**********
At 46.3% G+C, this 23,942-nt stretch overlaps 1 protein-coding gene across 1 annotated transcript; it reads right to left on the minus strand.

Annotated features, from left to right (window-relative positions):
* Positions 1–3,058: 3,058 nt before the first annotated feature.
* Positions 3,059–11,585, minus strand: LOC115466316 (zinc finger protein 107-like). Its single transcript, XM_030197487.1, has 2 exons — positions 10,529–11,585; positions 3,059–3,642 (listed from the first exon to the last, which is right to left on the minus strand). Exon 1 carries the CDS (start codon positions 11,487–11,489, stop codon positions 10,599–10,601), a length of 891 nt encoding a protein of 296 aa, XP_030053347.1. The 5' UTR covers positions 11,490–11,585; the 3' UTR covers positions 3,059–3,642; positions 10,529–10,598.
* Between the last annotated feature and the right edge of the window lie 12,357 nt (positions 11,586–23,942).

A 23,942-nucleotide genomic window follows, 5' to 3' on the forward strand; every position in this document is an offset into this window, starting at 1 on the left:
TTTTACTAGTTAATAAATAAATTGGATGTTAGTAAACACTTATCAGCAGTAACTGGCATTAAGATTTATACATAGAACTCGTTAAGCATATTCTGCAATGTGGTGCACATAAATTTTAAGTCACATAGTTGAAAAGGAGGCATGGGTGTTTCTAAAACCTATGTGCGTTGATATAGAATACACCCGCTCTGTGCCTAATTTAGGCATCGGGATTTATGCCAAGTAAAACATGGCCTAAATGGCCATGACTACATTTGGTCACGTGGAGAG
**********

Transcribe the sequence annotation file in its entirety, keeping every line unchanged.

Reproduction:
At 46.3% G+C, this 23,942-nt stretch overlaps 1 protein-coding gene across 1 annotated transcript; it reads right to left on the minus strand.

Annotated features, from left to right (window-relative positions):
* Positions 1–3,058: 3,058 nt before the first annotated feature.
* Positions 3,059–11,585, minus strand: LOC115466316 (zinc finger protein 107-like). Its single transcript, XM_030197487.1, has 2 exons — positions 10,529–11,585; positions 3,059–3,642 (listed from the first exon to the last, which is right to left on the minus strand). Exon 1 carries the CDS (start codon positions 11,487–11,489, stop codon positions 10,599–10,601), a length of 891 nt encoding a protein of 296 aa, XP_030053347.1. The 5' UTR covers positions 11,490–11,585; the 3' UTR covers positions 3,059–3,642; positions 10,529–10,598.
* Between the last annotated feature and the right edge of the window lie 12,357 nt (positions 11,586–23,942).

A 23,942-nucleotide genomic window follows, 5' to 3' on the forward strand; every position in this document is an offset into this window, starting at 1 on the left:
TTTTACTAGTTAATAAATAAATTGGATGTTAGTAAACACTTATCAGCAGTAACTGGCATTAAGATTTATACATAGAACTCGTTAAGCATATTCTGCAATGTGGTGCACATAAATTTTAAGTCACATAGTTGAAAAGGAGGCATGGGTGTTTCTAAAACCTATGTGCGTTGATATAGAATACACCCGCTCTGTGCCTAATTTAGGCATCGGGATTTATGCCAAGTAAAACATGGCCTAAATGGCCATGACTACATTTGGTCACGTGGAGAG